When I watch movies, I want to be moved. I want to look at the world in a different way. I want to feel an emotional shift and be ‘told’ something in a highly informative and interesting manner. For me, no other cinema does this quite like horror cinema.

Horror can show both the light and the shade. Horror can make you feel grateful for what’s good in life. Horror can make you front up to injustice and immorality. Horror can not only be horrifying but incredibly beautiful in terms of cinematography, art direction and the creation of moods and atmosphere. In this generation overwhelmed with imagery and images, it’s not that easy to move people or effect a response that stays with them well after the cinema experience. Good horror is one of those rare artforms that can do this.

Unfortunately, among horror fans, there are those vocal pundits who like to shock, and therefore can’t see anything in horror except body counts and arterial-sprays-per-minute. These people are the neanderthal few who propagate the bad name horror gets in the wider world, who wear their ‘I like horror’ status as a badge to upset other people and make themselves stand out from the crowd. These ‘fans’ make horror seem a dirty word.

Upon releasing my book on monster movies last year, I routinely experienced the social awkwardness when people would say “Oh, I don’t like horror movies.” My standard response was to object to such a blanket statement and get them to speak more broadly about movies they like.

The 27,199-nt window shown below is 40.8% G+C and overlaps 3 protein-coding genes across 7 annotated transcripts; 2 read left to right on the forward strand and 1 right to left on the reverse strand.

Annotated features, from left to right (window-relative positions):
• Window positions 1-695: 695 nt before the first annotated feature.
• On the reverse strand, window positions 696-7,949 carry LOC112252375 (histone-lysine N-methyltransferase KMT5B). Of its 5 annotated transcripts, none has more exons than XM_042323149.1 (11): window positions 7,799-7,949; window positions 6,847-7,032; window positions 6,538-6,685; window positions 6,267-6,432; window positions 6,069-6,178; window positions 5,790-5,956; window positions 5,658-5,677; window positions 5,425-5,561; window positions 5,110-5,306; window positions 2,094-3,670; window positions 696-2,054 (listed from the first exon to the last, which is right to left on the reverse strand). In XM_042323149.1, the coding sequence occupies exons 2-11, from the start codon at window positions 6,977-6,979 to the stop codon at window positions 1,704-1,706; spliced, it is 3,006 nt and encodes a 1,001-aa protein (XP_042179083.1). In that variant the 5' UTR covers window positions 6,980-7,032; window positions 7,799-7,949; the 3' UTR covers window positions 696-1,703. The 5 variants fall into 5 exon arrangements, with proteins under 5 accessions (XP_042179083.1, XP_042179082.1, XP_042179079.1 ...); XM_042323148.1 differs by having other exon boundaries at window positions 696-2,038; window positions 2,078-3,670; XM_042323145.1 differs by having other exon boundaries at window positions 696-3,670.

Without fail, films I would classify as horror movies would elicit an enthusiastic response from them, and I would have to insist things like “Yes, ‘Alien’ is a horror film – see, you do like horror movies.” The fact that ‘Alien’ can rise above such categorisation speaks volumes about the film itself, but also says something about the semantics around the word ‘horror’.

Basically, horror comes in many exciting shapes and sizes and, despite the propaganda espousing otherwise, horror is not a dirty word.

*For the record, I suffer from vaccinophobia and instantly feel faint if I step inside a hospital. But such squeamish acts depicted in celluloid fall squarely into the realm of make-believe for me, even if reflecting real-life circumstance. Cinema is just that – cinema – so I can comfortably disassociate from what I see on-screen. Maybe for others, it’s different…

**These observations come based on a lifetime of informal and formal conversations and deliberations. No scientific studies, university papers or analyses have been consulted for this article – everything has been drawn from my personal opinion (for what it’s worth).